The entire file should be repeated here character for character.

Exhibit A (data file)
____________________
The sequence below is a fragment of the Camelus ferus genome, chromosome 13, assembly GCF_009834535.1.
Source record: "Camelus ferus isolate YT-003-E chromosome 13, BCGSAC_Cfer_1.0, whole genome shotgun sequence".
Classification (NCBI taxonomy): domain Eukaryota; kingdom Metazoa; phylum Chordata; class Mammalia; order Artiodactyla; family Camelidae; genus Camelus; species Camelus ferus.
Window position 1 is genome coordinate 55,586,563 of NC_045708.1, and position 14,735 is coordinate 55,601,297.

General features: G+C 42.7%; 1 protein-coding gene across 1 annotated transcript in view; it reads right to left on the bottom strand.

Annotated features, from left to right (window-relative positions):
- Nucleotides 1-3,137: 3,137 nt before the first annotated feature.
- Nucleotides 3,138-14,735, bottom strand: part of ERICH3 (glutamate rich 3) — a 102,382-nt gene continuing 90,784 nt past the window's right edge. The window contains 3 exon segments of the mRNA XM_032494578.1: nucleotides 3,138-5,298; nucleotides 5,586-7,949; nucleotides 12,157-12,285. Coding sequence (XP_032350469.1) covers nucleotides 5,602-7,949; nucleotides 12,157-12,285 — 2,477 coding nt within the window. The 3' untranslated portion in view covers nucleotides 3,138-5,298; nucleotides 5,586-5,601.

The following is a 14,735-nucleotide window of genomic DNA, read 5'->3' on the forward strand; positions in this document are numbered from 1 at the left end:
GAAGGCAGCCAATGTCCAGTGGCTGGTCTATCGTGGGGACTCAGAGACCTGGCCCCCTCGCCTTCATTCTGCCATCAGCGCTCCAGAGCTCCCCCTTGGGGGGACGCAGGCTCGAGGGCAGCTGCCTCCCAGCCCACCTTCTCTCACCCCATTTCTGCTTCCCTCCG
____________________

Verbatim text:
The sequence below is a fragment of the Camelus ferus genome, chromosome 13, assembly GCF_009834535.1.
Source record: "Camelus ferus isolate YT-003-E chromosome 13, BCGSAC_Cfer_1.0, whole genome shotgun sequence".
Classification (NCBI taxonomy): domain Eukaryota; kingdom Metazoa; phylum Chordata; class Mammalia; order Artiodactyla; family Camelidae; genus Camelus; species Camelus ferus.
Window position 1 is genome coordinate 55,586,563 of NC_045708.1, and position 14,735 is coordinate 55,601,297.

General features: G+C 42.7%; 1 protein-coding gene across 1 annotated transcript in view; it reads right to left on the bottom strand.

Annotated features, from left to right (window-relative positions):
- Nucleotides 1-3,137: 3,137 nt before the first annotated feature.
- Nucleotides 3,138-14,735, bottom strand: part of ERICH3 (glutamate rich 3) — a 102,382-nt gene continuing 90,784 nt past the window's right edge. The window contains 3 exon segments of the mRNA XM_032494578.1: nucleotides 3,138-5,298; nucleotides 5,586-7,949; nucleotides 12,157-12,285. Coding sequence (XP_032350469.1) covers nucleotides 5,602-7,949; nucleotides 12,157-12,285 — 2,477 coding nt within the window. The 3' untranslated portion in view covers nucleotides 3,138-5,298; nucleotides 5,586-5,601.

The following is a 14,735-nucleotide window of genomic DNA, read 5'->3' on the forward strand; positions in this document are numbered from 1 at the left end:
GAAGGCAGCCAATGTCCAGTGGCTGGTCTATCGTGGGGACTCAGAGACCTGGCCCCCTCGCCTTCATTCTGCCATCAGCGCTCCAGAGCTCCCCCTTGGGGGGACGCAGGCTCGAGGGCAGCTGCCTCCCAGCCCACCTTCTCTCACCCCATTTCTGCTTCCCTCCG